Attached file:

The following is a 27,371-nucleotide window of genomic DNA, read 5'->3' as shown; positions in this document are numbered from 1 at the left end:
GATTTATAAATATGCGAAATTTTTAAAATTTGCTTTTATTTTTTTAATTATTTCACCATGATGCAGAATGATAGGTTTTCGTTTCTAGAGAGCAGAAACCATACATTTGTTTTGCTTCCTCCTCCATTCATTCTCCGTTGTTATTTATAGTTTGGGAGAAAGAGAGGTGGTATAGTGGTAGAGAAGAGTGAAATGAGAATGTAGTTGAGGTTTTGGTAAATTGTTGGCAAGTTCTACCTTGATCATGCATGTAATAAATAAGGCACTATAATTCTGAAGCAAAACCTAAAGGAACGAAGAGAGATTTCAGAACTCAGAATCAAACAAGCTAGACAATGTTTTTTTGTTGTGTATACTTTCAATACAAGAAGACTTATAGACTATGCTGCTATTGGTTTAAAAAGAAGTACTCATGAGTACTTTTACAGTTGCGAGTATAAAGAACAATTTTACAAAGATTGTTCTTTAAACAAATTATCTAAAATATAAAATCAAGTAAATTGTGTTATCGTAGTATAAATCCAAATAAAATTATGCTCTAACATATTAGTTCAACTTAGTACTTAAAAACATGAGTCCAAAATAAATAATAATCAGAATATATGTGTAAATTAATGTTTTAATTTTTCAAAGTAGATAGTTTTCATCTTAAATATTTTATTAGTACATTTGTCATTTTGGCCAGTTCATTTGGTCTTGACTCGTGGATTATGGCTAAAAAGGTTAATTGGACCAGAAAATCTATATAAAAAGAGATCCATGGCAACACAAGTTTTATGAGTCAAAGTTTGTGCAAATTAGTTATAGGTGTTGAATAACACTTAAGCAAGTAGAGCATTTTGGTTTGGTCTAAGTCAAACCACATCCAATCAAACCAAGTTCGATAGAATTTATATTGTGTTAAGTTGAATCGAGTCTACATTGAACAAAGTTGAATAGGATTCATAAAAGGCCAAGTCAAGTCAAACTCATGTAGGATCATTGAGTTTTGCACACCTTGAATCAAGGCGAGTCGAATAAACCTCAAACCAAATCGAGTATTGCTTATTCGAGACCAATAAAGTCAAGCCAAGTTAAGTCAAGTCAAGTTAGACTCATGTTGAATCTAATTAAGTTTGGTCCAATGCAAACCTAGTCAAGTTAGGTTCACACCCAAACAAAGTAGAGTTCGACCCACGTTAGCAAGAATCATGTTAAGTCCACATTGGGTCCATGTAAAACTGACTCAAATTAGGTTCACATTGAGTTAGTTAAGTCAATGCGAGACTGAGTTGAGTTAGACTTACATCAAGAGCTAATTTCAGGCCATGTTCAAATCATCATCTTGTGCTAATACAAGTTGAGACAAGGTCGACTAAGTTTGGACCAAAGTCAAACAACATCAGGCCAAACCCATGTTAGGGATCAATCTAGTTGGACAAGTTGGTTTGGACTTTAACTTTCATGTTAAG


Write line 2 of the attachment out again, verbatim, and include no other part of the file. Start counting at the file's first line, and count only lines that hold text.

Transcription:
GATTTATAAATATGCGAAATTTTTAAAATTTGCTTTTATTTTTTTAATTATTTCACCATGATGCAGAATGATAGGTTTTCGTTTCTAGAGAGCAGAAACCATACATTTGTTTTGCTTCCTCCTCCATTCATTCTCCGTTGTTATTTATAGTTTGGGAGAAAGAGAGGTGGTATAGTGGTAGAGAAGAGTGAAATGAGAATGTAGTTGAGGTTTTGGTAAATTGTTGGCAAGTTCTACCTTGATCATGCATGTAATAAATAAGGCACTATAATTCTGAAGCAAAACCTAAAGGAACGAAGAGAGATTTCAGAACTCAGAATCAAACAAGCTAGACAATGTTTTTTTGTTGTGTATACTTTCAATACAAGAAGACTTATAGACTATGCTGCTATTGGTTTAAAAAGAAGTACTCATGAGTACTTTTACAGTTGCGAGTATAAAGAACAATTTTACAAAGATTGTTCTTTAAACAAATTATCTAAAATATAAAATCAAGTAAATTGTGTTATCGTAGTATAAATCCAAATAAAATTATGCTCTAACATATTAGTTCAACTTAGTACTTAAAAACATGAGTCCAAAATAAATAATAATCAGAATATATGTGTAAATTAATGTTTTAATTTTTCAAAGTAGATAGTTTTCATCTTAAATATTTTATTAGTACATTTGTCATTTTGGCCAGTTCATTTGGTCTTGACTCGTGGATTATGGCTAAAAAGGTTAATTGGACCAGAAAATCTATATAAAAAGAGATCCATGGCAACACAAGTTTTATGAGTCAAAGTTTGTGCAAATTAGTTATAGGTGTTGAATAACACTTAAGCAAGTAGAGCATTTTGGTTTGGTCTAAGTCAAACCACATCCAATCAAACCAAGTTCGATAGAATTTATATTGTGTTAAGTTGAATCGAGTCTACATTGAACAAAGTTGAATAGGATTCATAAAAGGCCAAGTCAAGTCAAACTCATGTAGGATCATTGAGTTTTGCACACCTTGAATCAAGGCGAGTCGAATAAACCTCAAACCAAATCGAGTATTGCTTATTCGAGACCAATAAAGTCAAGCCAAGTTAAGTCAAGTCAAGTTAGACTCATGTTGAATCTAATTAAGTTTGGTCCAATGCAAACCTAGTCAAGTTAGGTTCACACCCAAACAAAGTAGAGTTCGACCCACGTTAGCAAGAATCATGTTAAGTCCACATTGGGTCCATGTAAAACTGACTCAAATTAGGTTCACATTGAGTTAGTTAAGTCAATGCGAGACTGAGTTGAGTTAGACTTACATCAAGAGCTAATTTCAGGCCATGTTCAAATCATCATCTTGTGCTAATACAAGTTGAGACAAGGTCGACTAAGTTTGGACCAAAGTCAAACAACATCAGGCCAAACCCATGTTAGGGATCAATCTAGTTGGACAAGTTGGTTTGGACTTTAACTTTCATGTTAAG